Lest I complain too much, we did have many fun moments: the new Exploratorium, a visit with sweet Kelly, Henry and Valletta, a long walk and dinner with Susan, cozy nights with the boys in one bed, girls in another. We had finally settled into a regular SF routine — and gotten the kids on West Coast time — by the time we had to come back to Austin to start school.

Unintended Summer Hiaitus

Hello, gentle readers. 

Sorry it's been almost all summer.

We're good over here in LucyandMiloLand.  I will write some full posts soon. Until then, I leave you with a some slices of summer life.

Lucy has been gone for five of the eight weeks of summer, which was both great and hard for all of us.

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She can knit (well).

She can surf (somewhat). 

She has a vocabulary for describing the complexity of her emotions that I can only think of as writerly. 

She got her first real sunburn on her nose (which I find quaint, given that I spent my young summers with a full-on sunburned scab on mine).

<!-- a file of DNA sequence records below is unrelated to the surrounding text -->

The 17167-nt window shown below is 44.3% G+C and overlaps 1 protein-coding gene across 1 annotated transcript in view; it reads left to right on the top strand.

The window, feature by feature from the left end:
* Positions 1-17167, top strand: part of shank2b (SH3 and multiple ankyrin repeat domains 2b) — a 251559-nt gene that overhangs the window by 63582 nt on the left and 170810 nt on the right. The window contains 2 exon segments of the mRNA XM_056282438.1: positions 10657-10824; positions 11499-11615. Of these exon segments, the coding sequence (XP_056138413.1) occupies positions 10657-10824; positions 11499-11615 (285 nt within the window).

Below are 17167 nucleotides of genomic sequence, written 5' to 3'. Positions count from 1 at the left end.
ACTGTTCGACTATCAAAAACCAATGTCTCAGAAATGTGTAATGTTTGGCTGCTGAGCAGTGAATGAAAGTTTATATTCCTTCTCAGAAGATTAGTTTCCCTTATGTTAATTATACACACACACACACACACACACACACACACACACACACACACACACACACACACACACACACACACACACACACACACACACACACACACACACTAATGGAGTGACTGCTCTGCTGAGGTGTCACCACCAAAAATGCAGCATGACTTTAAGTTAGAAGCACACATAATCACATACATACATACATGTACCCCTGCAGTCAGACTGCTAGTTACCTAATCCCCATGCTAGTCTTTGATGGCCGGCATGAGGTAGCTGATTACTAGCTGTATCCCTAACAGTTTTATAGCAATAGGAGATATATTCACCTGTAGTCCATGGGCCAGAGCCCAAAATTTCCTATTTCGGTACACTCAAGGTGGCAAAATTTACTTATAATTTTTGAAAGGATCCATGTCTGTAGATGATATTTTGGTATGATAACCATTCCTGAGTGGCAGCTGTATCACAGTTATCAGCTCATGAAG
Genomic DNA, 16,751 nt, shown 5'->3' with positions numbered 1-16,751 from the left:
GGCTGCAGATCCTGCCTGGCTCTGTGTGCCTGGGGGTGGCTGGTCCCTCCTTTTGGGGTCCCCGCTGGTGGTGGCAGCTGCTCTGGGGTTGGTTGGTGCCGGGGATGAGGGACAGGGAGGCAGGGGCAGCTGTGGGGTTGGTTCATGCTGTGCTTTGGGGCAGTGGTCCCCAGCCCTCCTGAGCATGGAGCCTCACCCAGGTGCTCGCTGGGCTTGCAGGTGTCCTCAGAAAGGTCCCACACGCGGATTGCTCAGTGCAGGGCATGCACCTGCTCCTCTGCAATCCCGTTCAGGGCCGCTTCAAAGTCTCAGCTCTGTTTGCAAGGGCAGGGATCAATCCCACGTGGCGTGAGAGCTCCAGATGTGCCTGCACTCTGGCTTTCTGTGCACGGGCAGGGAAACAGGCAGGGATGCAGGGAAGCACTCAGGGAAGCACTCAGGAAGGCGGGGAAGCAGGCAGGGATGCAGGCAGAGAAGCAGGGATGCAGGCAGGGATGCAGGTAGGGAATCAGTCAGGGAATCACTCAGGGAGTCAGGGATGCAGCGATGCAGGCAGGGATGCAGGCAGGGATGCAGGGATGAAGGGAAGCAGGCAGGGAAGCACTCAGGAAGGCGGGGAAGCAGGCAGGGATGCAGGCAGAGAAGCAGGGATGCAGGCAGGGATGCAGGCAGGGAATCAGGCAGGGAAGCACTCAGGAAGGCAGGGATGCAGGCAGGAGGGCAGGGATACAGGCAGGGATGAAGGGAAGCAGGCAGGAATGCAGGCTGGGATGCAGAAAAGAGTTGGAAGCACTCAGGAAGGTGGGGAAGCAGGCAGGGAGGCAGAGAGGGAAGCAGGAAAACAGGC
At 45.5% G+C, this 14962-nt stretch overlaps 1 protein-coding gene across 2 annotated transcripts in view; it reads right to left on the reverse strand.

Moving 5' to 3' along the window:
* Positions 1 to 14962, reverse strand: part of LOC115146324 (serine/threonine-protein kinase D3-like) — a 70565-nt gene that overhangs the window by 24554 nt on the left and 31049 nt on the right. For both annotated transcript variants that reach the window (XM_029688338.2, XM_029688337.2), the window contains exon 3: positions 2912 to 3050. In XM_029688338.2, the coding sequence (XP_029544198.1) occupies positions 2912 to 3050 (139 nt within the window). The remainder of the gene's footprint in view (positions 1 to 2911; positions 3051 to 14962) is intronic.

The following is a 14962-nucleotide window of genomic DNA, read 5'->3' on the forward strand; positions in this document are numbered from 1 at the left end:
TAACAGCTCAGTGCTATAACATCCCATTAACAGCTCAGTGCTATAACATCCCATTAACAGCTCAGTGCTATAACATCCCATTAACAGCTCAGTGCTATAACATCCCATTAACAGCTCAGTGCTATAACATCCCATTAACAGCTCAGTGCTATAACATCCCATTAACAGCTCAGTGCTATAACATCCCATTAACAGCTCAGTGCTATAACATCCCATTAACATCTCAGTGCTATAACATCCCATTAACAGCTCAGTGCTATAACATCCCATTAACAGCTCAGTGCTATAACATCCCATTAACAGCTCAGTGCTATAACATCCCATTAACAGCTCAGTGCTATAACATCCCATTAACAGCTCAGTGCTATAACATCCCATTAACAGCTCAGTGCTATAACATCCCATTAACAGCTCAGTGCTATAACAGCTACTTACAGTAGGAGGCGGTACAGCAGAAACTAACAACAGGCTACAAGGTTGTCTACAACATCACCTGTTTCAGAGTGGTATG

Milo has been enjoying only childhood.

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He talks constantly (airtime, at last). 

He has a very loose relationship with the truth, describing his misdeeds variously as the work of a giraffe, Flash (his imaginary friend, who is five and has his own car), the Green Goblin, or the Green Goblin's baby brother.

The adults don't know what happened.

The past eight weeks have been a blur. We sent a kid to camp(s). I spent a month as a state and local political activist. We married off a beloved cousin. Jason and I turned 40. We went to El Paso (where a grandfather turned 91). And the beach. We should have been doing more laundry and organizing and eating of vegetables in between some of those activities. Instead we had as much fun as we could (and worked when we weren't having fun). We'll be shaking the sand out of these past eight weeks for a while...

Thug Life?

I worry Milo is headed for a life of crime.